By René Tebel
Turkish President Recep Tayyip Erdoğan is pursuing an ambitious goal. In order to fulfill the fantasies of the great Turkish powers, Turkey is not only developing an arsenal of international fame, but also wishes to join the circle of the preeminent military powers of the world in the coming years. The construction of a light aircraft carrier as a supraregional operational platform serves this purpose.
In the near future, Turkey will see its warships, painted in light gray camouflage and emblazoned with the red flag with a white crescent moon and star, sweeping across the Aegean Sea, the Eastern Mediterranean and the Black Sea. Its navy, however, can also function in parts of the Atlantic and Indian Oceans. The idea of the “blue homeland” and the vision of transforming the Turkish coastal navy into a powerful high seas fleet serve as the motivation to do so.
At the heart of this plan is the construction of the Helicopter Landing Dock (LHD) TCG Anadolu (Pennant number L 400), on which the Sedef Istanbul Tuzla shipyard is currently working. With a length of almost 231 meters, a height of 58 meters and a shift between 24,660 and 27,436 tonnes, the TCG Anadolu will be the largest warship ever built in Turkey.
Even if the real Turkish contribution is 68%, the ship’s design represents an adapted replica of the Spanish Juan Carlos I class, an export success also used by the Australian Navy for its two helicopter carriers, the HMAS Canberra (L 02) and the HMAS Adelaide (L 01).
Originally designed as a helicopter carrier, Turkey changed the order in 2015 to an aircraft carrier with a ski jump, a design familiar from Chinese, Russian, Indian and British aircraft carriers. The aircraft initially envisioned were up to 12 hypermodern American F-35B Lightning IIs with vertical takeoffs. However, the United States removed NATO partner Turkey from both the client list and the list of participants in the Joint Strike Fighter program after Ankara acquired the air defense system. Russian S400.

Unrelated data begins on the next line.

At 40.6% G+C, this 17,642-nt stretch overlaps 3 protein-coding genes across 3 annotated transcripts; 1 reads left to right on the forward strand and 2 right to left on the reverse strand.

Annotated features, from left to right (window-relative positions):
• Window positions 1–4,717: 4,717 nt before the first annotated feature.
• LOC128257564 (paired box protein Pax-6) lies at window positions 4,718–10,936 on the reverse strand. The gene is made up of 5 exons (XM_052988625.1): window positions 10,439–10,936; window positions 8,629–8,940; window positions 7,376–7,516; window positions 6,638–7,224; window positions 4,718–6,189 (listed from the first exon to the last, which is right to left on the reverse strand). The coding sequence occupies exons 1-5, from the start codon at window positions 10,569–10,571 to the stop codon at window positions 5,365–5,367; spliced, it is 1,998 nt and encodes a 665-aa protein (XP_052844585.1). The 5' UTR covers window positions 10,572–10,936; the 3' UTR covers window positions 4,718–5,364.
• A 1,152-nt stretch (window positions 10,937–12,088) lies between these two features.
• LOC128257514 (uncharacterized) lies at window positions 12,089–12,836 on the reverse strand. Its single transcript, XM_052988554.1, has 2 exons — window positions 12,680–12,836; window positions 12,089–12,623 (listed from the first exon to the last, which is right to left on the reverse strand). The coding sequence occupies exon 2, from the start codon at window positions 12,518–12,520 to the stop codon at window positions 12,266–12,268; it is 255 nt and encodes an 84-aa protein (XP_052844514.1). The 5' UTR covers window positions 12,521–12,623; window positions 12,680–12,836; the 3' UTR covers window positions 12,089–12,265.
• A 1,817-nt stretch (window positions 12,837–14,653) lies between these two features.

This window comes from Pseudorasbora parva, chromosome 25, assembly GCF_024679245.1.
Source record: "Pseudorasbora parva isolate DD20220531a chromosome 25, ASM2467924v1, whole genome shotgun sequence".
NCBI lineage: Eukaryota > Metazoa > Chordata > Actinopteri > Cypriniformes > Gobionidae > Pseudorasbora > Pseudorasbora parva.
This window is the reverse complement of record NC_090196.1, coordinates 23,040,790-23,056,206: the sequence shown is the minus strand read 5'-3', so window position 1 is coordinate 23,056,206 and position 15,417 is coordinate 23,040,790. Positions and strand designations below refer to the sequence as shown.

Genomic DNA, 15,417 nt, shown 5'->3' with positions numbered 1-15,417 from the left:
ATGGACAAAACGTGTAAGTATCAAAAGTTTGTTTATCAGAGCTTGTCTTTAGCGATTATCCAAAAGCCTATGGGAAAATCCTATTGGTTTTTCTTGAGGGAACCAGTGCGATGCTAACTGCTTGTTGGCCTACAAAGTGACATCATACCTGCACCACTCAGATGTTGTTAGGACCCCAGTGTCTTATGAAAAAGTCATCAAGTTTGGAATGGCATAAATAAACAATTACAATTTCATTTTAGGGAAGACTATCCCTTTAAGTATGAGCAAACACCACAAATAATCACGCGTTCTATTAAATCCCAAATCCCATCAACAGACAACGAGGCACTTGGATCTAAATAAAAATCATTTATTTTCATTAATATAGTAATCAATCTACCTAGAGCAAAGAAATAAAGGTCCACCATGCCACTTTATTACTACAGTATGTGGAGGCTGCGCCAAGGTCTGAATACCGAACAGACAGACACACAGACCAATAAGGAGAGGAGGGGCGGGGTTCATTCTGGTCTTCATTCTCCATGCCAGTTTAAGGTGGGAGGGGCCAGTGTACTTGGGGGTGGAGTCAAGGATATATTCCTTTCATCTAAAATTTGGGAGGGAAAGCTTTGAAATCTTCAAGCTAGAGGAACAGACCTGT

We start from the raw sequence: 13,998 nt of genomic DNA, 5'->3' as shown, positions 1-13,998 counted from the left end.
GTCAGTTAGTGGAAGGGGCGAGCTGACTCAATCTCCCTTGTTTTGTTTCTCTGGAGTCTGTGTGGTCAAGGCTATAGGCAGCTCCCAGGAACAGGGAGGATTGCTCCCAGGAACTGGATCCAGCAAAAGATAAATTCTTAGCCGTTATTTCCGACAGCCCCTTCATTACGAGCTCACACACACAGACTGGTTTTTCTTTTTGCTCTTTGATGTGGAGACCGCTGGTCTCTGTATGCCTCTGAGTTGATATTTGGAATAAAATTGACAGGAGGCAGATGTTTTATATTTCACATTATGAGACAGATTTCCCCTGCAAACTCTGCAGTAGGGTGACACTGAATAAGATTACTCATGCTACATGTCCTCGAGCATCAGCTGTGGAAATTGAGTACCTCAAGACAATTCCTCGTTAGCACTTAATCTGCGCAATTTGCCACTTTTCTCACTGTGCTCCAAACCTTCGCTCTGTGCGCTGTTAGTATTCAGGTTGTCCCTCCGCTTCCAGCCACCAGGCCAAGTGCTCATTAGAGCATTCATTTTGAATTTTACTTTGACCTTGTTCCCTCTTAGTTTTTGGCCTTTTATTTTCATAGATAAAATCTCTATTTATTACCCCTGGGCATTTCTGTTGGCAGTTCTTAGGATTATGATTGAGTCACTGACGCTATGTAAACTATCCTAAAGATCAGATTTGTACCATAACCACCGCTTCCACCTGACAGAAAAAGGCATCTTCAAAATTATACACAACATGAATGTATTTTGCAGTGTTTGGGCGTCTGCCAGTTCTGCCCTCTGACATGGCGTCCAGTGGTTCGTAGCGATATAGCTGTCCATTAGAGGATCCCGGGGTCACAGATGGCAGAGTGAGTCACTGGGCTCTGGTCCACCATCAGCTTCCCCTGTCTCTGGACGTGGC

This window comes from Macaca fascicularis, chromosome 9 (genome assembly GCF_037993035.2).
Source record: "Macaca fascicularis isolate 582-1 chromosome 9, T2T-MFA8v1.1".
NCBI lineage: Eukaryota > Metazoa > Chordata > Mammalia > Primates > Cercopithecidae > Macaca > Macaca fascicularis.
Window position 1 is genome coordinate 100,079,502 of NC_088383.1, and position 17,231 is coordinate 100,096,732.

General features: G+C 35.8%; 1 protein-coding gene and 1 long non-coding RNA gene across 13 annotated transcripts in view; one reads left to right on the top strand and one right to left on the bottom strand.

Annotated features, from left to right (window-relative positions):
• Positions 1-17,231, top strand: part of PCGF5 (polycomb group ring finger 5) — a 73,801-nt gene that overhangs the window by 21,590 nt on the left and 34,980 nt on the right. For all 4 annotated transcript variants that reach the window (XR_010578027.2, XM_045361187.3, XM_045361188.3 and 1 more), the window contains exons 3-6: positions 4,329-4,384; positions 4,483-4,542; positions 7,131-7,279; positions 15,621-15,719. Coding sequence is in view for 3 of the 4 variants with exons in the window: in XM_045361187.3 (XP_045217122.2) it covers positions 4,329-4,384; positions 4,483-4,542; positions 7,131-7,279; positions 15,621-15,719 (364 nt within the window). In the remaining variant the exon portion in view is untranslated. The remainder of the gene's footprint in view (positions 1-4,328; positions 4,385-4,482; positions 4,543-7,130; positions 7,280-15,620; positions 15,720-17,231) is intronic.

With the consequence that no suitable fighter jets will be available for the foreseeable future, Turkey appeared to be heading for embarrassment. But nationally developed military drone technology showed a way out: in just one week in March 2020, Turkey was able to inflict massive losses on the Syrian army using drones and new military tactics. In Libya, too, the new Turkish military doctrine led to a standoff against the rival government of General Haftar in Tobruk, and in the battle for Nagorno-Karabakh it was not the least of the Turkish drones that led Azerbaijan to victory against Armenia.
Making a virtue of necessity, the TCG Anadolu, currently under construction, is now converted in the world’s first carrier drone. Plans call for 30 to 50 drones intended for espionage, surveillance, target identification or armed attacks. Just in March, Haluk Bayraktar announced that Baykar was planning to develop the TB-3, a combat drone intended for dedicated use with the drone carrier, during this year.
However, there are still many technical hurdles to overcome. For example, ski jumping alone has a limiting effect on the weapon load and range of an aircraft that should not be underestimated. Additionally, folded wings, which Turkish drone models do not yet have, may be needed for onboard use, as well as resilient retainers for landing on deck. In addition, maritime drones are exposed to sea air and to severe stresses on the body, wheels and landing gear. In addition to the planned use of drones, the head of the Presidium of the Turkish Defense Industry (SSB), smail Demir, also referred to the the use of helicopters and Hürjet, a single-engine light combat aircraft in development, from the aircraft carrier’s deck.
Ultimately, there is also the question of the purpose of a drone carrier. The ship can embody Turkish self-confidence and prestige, and act as a threat. But on the military level, its success is likely to be limited. The TCG Anadolu can indeed perform the tasks expected of a multipurpose ship in the event of an amphibious assault. To do this, however, escort ships must be available in sufficient numbers to form a carrier strike group.
The Turkish drone concept primarily works against an adversary that lacks a strong and interconnected air presence. Thus, the drone carrier does not replace the capacities lost during the exclusion of Turkey from the F-35 program.
This article was published by Monitor geopolitics.com